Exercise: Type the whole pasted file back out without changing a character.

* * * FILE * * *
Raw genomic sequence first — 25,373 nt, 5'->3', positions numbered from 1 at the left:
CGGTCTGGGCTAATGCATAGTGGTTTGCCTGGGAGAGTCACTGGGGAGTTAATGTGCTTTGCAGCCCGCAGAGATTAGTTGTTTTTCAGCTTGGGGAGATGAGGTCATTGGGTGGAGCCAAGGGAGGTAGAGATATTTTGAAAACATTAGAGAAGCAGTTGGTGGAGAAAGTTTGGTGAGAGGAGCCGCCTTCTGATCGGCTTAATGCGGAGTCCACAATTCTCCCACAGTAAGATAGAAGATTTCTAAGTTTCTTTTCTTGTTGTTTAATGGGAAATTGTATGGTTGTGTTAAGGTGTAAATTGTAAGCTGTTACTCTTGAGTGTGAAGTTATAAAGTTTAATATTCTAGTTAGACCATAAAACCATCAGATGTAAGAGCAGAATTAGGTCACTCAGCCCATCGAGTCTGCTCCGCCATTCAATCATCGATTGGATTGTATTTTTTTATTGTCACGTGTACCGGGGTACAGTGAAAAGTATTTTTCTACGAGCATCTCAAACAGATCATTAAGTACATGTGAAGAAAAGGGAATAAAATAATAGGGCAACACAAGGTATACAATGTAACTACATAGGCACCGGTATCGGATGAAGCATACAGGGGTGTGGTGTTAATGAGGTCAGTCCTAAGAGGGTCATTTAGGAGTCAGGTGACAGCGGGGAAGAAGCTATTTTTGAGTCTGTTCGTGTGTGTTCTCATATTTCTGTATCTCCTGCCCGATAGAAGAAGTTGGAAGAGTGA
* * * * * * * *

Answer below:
Raw genomic sequence first — 25,373 nt, 5'->3', positions numbered from 1 at the left:
CGGTCTGGGCTAATGCATAGTGGTTTGCCTGGGAGAGTCACTGGGGAGTTAATGTGCTTTGCAGCCCGCAGAGATTAGTTGTTTTTCAGCTTGGGGAGATGAGGTCATTGGGTGGAGCCAAGGGAGGTAGAGATATTTTGAAAACATTAGAGAAGCAGTTGGTGGAGAAAGTTTGGTGAGAGGAGCCGCCTTCTGATCGGCTTAATGCGGAGTCCACAATTCTCCCACAGTAAGATAGAAGATTTCTAAGTTTCTTTTCTTGTTGTTTAATGGGAAATTGTATGGTTGTGTTAAGGTGTAAATTGTAAGCTGTTACTCTTGAGTGTGAAGTTATAAAGTTTAATATTCTAGTTAGACCATAAAACCATCAGATGTAAGAGCAGAATTAGGTCACTCAGCCCATCGAGTCTGCTCCGCCATTCAATCATCGATTGGATTGTATTTTTTTATTGTCACGTGTACCGGGGTACAGTGAAAAGTATTTTTCTACGAGCATCTCAAACAGATCATTAAGTACATGTGAAGAAAAGGGAATAAAATAATAGGGCAACACAAGGTATACAATGTAACTACATAGGCACCGGTATCGGATGAAGCATACAGGGGTGTGGTGTTAATGAGGTCAGTCCTAAGAGGGTCATTTAGGAGTCAGGTGACAGCGGGGAAGAAGCTATTTTTGAGTCTGTTCGTGTGTGTTCTCATATTTCTGTATCTCCTGCCCGATAGAAGAAGTTGGAAGAGTGA